There are European hornets (Vespa crabro) still hunting in the Lone Oak.
We have never found a nest in the reserve but we see them hunting here every year, sometimes right up until the first frost. While the species is still quite rare in this country, changing temperatures have extended their range as far north as southern Yorkshire.
The Lone Oak photographed by DKG
European hornets are carnivores and prey upon other flying insects; some species of midge hatch in late autumn in oak trees and perhaps that is what has drawn the hornets to the Lone Oak so late in the year. Sometimes we have seen at least a hundred of them hawking around the tree’s upper branches. Those that leave the hunting party, presumably with prey, fly off towards Sleeper Field so there could be a nest somewhere in the woods.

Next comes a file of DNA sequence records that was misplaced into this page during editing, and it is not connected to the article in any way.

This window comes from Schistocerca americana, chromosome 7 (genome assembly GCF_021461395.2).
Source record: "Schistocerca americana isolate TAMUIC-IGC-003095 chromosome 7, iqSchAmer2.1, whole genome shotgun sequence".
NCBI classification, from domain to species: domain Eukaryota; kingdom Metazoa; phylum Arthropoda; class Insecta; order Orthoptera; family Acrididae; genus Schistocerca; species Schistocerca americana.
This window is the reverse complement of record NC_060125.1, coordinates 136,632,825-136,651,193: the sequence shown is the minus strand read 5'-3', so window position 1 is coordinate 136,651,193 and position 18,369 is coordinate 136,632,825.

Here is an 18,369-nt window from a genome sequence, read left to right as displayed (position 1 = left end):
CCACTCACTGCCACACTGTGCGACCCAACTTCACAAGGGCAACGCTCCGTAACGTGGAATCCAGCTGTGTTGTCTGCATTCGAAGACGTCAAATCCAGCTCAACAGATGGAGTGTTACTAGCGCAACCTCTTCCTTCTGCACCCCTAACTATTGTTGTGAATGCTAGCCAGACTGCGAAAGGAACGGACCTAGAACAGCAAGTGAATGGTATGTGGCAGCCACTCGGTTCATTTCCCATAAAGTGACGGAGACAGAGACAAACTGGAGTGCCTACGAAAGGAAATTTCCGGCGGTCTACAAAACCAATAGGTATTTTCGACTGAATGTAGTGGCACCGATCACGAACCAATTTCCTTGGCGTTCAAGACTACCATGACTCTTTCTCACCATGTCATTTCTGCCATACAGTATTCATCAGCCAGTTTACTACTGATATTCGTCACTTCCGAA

They are mild mannered and, unlike the vicious Asian Hornet, will only sting if squashed or attacked. They do hunt honey bees but not with the same dedication as the Asian species.
Please, keep a look out for their nest; we would love to know that they nest in the reserve.
Header image: European hornet by Aconcagua, (CC BY-SA 3.0) via Wikimedia Commons